What Is Kidney Disease?
Kidneys act as a filter in our bodies by removing waste products and extra water from the body. They help
make red blood cells, help keep bones healthy and control blood pressure. In case of a disease, kidneys are
prevented from performing these important functions. Kidney damage may be due to a physical injury or a
disease like diabetes, high blood pressure, or other health problems.
If you have kidney disease, you may need to take medicines, limit salt and certain foods in your diet, get
regular exercise and more.
Finding and treating kidney disease early can help slow down the rate of or even stop kidney disease from
getting worse. Once kidney disease becomes severe it can lead to kidney failure. If your kidneys fail, you
will need dialysis treatment or a kidney transplant to stay alive
“The worldwide rise in the number of patients with Chronic Kidney Disease (CKD) and consequent end-stage
renal failure necessitating renal replacement therapy is threatening to reach epidemic proportions over
the next decade, and only a small number of countries have robust economies able to meet the challenges
A. Meguid El Nahas, Aminu K. Bello says in an article
Even the countries where people could afford the treatment find it difficult to cope with the ever increasing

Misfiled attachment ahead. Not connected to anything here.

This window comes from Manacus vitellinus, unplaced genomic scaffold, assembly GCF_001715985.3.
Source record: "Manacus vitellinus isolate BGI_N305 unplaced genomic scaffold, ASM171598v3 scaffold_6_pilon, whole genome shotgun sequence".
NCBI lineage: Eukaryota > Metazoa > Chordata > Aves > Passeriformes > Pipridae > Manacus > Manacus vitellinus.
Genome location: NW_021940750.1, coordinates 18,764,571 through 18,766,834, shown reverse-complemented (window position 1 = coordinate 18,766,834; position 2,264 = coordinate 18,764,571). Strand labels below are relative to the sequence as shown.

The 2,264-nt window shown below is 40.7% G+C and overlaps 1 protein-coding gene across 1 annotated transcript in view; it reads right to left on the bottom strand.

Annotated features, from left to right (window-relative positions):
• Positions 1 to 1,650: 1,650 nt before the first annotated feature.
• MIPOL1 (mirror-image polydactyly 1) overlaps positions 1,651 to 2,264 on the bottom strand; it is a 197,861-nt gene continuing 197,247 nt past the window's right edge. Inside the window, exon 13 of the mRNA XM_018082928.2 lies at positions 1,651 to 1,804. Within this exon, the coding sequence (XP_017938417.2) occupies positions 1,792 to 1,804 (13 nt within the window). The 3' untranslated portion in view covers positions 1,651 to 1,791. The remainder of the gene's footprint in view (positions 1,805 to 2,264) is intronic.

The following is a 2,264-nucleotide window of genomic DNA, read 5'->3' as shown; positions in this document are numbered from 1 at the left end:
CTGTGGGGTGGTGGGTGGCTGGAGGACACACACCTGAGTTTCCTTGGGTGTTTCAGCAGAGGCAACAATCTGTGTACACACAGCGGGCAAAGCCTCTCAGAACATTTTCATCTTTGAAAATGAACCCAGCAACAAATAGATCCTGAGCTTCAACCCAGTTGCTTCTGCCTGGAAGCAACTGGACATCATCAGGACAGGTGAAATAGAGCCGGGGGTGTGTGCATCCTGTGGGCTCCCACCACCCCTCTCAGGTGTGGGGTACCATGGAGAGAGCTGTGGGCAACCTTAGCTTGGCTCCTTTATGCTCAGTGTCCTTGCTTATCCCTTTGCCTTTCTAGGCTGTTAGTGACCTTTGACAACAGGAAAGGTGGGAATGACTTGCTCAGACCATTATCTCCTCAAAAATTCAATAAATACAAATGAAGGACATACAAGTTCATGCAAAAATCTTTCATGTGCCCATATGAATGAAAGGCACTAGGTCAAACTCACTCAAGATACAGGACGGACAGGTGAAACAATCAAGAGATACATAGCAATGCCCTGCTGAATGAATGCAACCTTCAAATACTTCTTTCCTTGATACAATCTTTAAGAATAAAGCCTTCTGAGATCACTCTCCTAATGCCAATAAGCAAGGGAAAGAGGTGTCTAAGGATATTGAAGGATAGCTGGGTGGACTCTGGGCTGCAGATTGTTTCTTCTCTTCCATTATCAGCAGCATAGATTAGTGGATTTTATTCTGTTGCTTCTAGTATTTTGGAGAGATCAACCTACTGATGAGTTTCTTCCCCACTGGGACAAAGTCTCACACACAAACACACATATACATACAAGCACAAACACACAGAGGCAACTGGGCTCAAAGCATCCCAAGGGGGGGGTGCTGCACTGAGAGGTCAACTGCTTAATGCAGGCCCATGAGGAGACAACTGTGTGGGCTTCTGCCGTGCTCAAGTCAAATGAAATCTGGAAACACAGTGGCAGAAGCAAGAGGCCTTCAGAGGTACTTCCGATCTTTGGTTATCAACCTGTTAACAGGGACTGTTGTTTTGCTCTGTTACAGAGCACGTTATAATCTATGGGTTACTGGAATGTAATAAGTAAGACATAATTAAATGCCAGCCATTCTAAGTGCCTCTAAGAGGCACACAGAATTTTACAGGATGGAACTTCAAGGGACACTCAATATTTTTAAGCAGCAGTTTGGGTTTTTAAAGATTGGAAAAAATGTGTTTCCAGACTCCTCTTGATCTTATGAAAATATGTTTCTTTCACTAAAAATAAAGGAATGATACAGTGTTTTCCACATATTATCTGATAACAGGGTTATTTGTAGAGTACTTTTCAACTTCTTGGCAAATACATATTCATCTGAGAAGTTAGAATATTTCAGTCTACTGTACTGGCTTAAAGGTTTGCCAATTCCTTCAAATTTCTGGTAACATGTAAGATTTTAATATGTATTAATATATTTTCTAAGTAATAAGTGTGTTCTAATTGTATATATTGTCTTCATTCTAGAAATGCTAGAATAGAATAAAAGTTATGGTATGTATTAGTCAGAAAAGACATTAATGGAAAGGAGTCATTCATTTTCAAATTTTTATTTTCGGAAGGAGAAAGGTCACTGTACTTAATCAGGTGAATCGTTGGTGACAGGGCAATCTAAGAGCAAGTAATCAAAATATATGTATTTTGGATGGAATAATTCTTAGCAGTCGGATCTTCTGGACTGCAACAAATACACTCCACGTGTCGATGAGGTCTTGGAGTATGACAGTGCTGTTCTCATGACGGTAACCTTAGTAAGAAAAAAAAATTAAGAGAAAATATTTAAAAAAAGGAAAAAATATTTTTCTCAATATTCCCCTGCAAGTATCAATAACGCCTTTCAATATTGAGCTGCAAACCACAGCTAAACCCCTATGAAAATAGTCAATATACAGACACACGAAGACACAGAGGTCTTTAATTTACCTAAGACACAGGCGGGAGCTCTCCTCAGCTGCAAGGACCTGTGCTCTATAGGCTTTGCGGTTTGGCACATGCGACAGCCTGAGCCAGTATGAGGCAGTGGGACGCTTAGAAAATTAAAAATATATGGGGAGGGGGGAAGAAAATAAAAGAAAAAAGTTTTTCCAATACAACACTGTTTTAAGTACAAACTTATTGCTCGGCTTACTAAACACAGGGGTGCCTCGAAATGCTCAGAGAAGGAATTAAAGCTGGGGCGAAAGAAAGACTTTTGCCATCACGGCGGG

problem of patients with kidney problems. Hence, we feel that raising awareness and relevant information to
all will help contain the situation at its best. Thus, joining the noble cause, we aim to focus more on
Minorities which are found least aware of the causes and prevention during our informal discussions with
various ethnic groups.
As per NHS, Black and south Asian people are three to five times more likely to have kidney failure than
White people, but many are unaware of the condition. Diabetes and high blood pressure are deemed as the main
alleged culprits of renal failure along with other factors.
“Many Black and South Asian people know about the higher prevalence of diabetes and high blood pressure
in their communities, but they don't realise the direct link between these conditions and kidney
"Kidney disease is also more likely to be progressive (worsen to the point of kidney failure) in some
Black and Asian groups."
"South Asian patients with diabetes are 10 times more likely to go on to have kidney failure than White
Caucasians with diabetes. So it's vital that diabetes and blood pressure in this group is
well-controlled to reduce the likelihood of complications such as kidney damage."
Kidney Research UK states